Interview with Ed Morel


May 28, 2013 by Ville Raivio

’38, owner of Panta Clothing, undergraduate degree in Mathematics and Social Sciences. I am married and we have two young boys, my spouse is part of the business and my boys could not care less about clothing. My siblings care in so far as I give them free clothing I’ve probably been dressing up since grammar school. I was required to wear a uniform (collared shirt/tie/odd jacket) from 6th grade right through high school, so you start looking for ways to stand out from everyone else. I remember when Tommy Hilfiger first came out, he did these amazing oxford cloth button-down collared shirts. The cloth was so beefy, the collar buttonhole and the gauntlet buttonhole were stitched in a different color (green, IIRC). I loved those things, I must have had my mom buy me a dozen or so. Girls loved the shirts and that was also a big part of dressing up for me, how to get a teenage girl to notice you over the other hundred guys wearing the same uniform you were.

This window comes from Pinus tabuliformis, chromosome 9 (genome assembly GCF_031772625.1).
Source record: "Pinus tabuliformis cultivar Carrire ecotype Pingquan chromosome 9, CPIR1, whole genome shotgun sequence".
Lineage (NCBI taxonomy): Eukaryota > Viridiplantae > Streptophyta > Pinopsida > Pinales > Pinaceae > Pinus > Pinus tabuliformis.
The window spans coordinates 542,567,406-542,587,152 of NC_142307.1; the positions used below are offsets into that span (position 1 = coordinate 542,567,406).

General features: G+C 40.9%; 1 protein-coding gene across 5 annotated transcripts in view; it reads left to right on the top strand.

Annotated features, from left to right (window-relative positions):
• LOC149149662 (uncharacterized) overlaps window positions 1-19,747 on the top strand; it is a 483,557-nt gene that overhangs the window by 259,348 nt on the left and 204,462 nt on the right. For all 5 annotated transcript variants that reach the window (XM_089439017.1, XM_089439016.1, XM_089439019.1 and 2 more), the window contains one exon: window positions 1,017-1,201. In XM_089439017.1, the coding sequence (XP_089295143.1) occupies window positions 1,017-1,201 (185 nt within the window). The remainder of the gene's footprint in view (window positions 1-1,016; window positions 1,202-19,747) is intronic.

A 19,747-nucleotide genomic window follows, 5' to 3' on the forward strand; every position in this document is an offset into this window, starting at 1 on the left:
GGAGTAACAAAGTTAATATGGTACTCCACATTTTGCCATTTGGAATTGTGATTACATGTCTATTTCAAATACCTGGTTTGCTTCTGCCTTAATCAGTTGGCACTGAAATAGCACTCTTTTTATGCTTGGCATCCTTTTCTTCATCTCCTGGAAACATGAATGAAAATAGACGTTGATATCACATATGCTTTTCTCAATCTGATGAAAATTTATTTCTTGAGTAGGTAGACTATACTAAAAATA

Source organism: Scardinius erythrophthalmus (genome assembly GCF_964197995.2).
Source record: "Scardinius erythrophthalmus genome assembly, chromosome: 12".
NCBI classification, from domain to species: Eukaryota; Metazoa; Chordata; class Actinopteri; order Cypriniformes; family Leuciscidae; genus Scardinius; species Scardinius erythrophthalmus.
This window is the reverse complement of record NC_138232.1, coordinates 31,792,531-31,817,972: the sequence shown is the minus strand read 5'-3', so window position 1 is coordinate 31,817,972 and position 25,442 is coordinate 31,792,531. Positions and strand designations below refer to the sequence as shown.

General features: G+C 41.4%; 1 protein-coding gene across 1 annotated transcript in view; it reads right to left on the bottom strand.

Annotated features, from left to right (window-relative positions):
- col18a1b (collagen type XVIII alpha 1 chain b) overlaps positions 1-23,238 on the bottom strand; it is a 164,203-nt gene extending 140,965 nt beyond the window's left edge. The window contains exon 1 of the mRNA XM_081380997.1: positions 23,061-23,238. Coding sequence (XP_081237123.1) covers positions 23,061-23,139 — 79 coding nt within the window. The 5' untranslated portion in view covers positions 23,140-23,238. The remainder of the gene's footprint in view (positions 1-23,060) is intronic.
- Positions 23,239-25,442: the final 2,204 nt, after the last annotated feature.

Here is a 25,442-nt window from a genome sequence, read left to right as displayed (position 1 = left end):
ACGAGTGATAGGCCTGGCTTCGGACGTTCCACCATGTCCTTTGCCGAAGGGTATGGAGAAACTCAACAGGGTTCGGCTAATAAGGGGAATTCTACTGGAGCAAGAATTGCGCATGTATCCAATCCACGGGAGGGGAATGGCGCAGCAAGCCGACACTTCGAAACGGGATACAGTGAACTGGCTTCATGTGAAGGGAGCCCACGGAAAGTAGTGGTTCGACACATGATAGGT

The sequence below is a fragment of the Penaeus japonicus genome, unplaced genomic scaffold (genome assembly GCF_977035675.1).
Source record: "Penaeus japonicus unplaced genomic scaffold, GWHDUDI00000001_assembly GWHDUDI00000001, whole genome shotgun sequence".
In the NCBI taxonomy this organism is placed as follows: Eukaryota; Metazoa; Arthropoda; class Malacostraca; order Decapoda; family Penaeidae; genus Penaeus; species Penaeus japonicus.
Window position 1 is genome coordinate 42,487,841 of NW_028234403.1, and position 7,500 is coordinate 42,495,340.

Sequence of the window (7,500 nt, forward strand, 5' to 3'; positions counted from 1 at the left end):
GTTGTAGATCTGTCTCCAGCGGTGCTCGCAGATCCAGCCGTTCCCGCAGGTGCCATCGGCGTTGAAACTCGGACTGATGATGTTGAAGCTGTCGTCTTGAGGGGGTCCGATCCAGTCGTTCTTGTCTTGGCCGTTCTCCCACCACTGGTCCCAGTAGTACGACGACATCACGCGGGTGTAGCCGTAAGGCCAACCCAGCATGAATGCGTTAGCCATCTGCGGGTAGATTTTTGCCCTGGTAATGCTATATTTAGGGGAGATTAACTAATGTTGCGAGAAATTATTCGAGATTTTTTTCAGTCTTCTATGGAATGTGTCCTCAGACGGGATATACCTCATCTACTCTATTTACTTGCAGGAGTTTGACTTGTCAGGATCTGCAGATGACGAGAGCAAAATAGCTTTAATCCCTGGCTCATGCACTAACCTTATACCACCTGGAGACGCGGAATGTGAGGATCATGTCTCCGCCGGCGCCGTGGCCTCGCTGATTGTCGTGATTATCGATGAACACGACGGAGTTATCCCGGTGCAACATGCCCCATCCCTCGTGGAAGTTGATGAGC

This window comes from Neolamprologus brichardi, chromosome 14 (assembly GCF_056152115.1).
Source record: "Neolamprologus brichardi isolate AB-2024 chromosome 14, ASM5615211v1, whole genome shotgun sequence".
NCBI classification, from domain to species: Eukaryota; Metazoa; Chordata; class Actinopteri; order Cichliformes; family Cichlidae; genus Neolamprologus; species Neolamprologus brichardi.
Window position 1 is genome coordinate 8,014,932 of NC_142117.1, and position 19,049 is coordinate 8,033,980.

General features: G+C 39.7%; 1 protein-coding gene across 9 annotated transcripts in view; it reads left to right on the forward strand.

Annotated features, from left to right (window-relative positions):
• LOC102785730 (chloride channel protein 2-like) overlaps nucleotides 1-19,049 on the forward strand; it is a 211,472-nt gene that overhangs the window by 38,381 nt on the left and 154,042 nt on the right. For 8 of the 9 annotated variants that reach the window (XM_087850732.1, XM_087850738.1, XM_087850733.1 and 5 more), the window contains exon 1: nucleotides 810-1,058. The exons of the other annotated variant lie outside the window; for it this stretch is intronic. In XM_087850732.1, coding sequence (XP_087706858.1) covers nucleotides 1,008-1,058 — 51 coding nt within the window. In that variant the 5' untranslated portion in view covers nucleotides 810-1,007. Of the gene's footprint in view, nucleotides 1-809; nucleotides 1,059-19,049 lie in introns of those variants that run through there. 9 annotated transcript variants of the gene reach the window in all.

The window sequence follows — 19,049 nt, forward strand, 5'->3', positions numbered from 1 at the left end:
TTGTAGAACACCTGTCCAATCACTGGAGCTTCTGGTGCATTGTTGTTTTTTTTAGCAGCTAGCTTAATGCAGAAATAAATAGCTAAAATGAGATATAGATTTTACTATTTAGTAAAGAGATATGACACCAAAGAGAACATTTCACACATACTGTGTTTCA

Interview_with_Ed_Morel_at_Keikari_dot_comMr Morel (seated) at the Panta workshop, accessorized by G. Bruce Boyer (right)

I don’t really think of myself as being knowledgeable on clothing. I’ve never been one to study the intricacies of hopsack versus fresco or historical modes of men’s dress. What I do know has mostly come from simple trial and error.  I guess I would describe my dress as boring with the occasional loud item. My clothes have to be a part of my daily, busy routine. Once I put something on, I can’t spend time thinking about it or fussing with it throughout the day. I mostly wear my ties and pants, I just started making jackets/suits/shirts, and I have been wearing Dinkelacker shoes with everything from jeans to suits as they are very comfortable, unique, and have a style that is all their own.